Looking to capitalize on the rift between their arch enemy, Marakkar and Zamorin, the Portuguese viceroy sent Francisco Rodrigues, a missionary, to the court of Zamorin and his advice also led to inflammation of the rift between them. Soon the Zamorin and the Portuguese entered into a treaty to capture Marakkar and liquidate his power. The Portuguese attacked the fortifications of Marakkar at Kottakkal and in the first encounter the combined forces were defeated by Marakkar. However, the combined forces of Portuguese captain André Furtado de Mendonça and Zamorin mounted a major naval assault against Marakkar in 1599 with all the might they could amass.

With the supplies to the fort being cut off by the Portuguese, the inhabitants were short of food and facing starvation. Left with no choice, Marakkar took the stand that he would surrender his sword only to his overlord, the Zamorin. Finally on March 16, Marakkar surrendered before the Zamorin but the latter could not keep his word of an honourable surrender and Furtardo and his army captured him. He was taken to Goa along with 40 other prisoners and imprisoned and later in violation of the terms of surrender was hanged and his corpse cut into pieces. It is believed that his head was severed and salted and sent to Cannanore by the Portuguese to threaten local chieftains.

On the military front, Marakkars didn’t have warships and armaments to match the Portuguese but they developed ingenious war strategies and used highly mobile small vessels (war paros) for guerrilla warfare at sea against the armed and fortified trade of the Portuguese. The Marakkars were the best admirals of the 16th century in the whole world. Their hit-and-run tactics are part of naval warfare lore and were later used even by the Indian Navy. Their use of small vessels, deploying of small flotillas and light posts are examples of their genius.

More importantly on the social and cultural front, I would say that if Kunjali Marakkar and Zamorin had not fought for 100 years for the freedom of the Arabian Sea, our language and culture could not have developed the way it has.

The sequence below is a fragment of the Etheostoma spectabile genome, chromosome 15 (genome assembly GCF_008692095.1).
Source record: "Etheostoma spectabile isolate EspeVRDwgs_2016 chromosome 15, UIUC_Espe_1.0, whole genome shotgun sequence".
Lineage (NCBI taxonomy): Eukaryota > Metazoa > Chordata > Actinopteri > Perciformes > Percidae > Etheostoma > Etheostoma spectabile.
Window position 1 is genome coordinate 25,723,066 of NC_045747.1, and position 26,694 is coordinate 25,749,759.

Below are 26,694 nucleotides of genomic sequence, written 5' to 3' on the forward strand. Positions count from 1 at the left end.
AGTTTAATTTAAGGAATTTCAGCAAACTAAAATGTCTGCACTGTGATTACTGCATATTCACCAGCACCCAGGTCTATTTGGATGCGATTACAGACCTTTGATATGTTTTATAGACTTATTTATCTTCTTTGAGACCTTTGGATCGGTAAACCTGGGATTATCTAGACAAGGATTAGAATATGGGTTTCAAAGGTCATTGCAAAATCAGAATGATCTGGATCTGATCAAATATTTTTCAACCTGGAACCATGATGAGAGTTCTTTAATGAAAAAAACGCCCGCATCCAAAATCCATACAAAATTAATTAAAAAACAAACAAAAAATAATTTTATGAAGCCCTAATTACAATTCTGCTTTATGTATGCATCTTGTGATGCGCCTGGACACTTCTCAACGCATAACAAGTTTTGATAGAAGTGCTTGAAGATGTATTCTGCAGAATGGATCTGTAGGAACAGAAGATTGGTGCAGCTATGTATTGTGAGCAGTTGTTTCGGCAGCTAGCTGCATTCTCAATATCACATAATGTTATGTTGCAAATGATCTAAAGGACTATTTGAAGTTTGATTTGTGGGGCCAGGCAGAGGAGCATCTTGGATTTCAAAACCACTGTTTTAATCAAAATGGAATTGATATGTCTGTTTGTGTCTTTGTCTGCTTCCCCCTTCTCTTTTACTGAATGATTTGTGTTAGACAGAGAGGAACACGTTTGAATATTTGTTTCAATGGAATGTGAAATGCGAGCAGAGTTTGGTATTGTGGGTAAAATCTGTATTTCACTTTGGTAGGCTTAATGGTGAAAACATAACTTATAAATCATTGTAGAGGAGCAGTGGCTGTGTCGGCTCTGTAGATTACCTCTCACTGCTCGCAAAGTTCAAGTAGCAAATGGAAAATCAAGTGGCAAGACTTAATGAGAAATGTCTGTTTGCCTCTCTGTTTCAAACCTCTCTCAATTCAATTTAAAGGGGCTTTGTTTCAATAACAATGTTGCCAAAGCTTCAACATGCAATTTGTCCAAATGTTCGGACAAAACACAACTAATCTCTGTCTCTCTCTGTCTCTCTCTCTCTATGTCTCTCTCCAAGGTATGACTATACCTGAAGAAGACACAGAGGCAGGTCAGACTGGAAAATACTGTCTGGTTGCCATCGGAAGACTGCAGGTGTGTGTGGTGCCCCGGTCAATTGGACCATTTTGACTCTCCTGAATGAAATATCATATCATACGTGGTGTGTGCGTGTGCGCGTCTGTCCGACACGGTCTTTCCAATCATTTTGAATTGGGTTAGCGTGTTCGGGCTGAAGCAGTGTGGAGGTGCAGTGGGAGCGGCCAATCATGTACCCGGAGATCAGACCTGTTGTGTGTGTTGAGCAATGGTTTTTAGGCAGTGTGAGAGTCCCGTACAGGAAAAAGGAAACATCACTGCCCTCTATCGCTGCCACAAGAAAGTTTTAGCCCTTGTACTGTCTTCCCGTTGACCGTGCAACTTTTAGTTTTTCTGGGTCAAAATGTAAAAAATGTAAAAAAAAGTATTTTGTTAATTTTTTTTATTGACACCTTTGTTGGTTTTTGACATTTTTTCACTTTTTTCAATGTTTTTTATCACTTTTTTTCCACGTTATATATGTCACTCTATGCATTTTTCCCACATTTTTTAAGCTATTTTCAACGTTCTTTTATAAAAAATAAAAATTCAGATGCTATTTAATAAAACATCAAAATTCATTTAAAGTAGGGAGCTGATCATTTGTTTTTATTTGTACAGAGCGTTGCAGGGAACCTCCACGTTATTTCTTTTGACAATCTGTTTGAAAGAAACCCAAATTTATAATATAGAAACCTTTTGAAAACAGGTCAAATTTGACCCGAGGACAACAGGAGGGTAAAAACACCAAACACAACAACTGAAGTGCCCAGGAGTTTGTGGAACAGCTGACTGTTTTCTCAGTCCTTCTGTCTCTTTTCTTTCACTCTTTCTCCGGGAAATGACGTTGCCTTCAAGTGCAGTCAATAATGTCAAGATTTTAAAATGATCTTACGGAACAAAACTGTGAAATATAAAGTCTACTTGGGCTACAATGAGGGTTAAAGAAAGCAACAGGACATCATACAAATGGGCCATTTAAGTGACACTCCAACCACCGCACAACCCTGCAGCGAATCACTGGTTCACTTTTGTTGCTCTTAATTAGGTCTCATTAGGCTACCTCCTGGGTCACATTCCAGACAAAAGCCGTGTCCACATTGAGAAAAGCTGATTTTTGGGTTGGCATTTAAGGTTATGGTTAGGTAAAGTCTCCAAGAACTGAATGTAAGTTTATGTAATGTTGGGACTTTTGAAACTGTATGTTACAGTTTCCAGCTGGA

For instance, in Goa, the xenophobic Portuguese had banned Konkani and had decreed that speaking and writing in that language will be met with severe punishment. That is why Konkani language has to be written in Devanagiri.

Father of Malayalam language Thunchath Ezhuthachan from Tirur was able to write his Ramayana and develop Malayalam script also due to the continuous martyrdom of the Muslim naval soldiers in the Arabian Sea. Also there is a belief among Arab scholars that Albuquerque, the Portuguese viceroy in India, had a plan to destroy Kaaba, the holy place of Muslims, and destroy Mohammedanism on account of religious hatred. The continuous naval resistance by the Marakkars in the Malabar coast could have come in the way of those plans.

While the Zamorins did not have a constant stand on foreign policy and often reconciled with the Portuguese, the Marakkars for over a century maintained their resolute stand against them, viewing them as imperialists and political agents. In that sense, Marakkar had a streak of nascent nationalism in him as freedom in the seas was closely connected to their trade and lives. Whereas, the rulers of Kochi cooperated with the Portuguese and it became a Portuguese colony.

The lives and times of Marakkars had also seen Muslims and Nairs fighting jointly to capture the Chaliyam fort of the Portuguese after Sheikh Zainuddin Makhdoom II called for jihad against the Portuguese. After 420 years of Marakkar’s martyrdom we have to think of a suitable memorial for these veterans of naval encounters and harbingers of freedom of Arabian Sea.

(The writer is a noted historian and scholar and former vice chancellor of Calicut University KKN Kurup)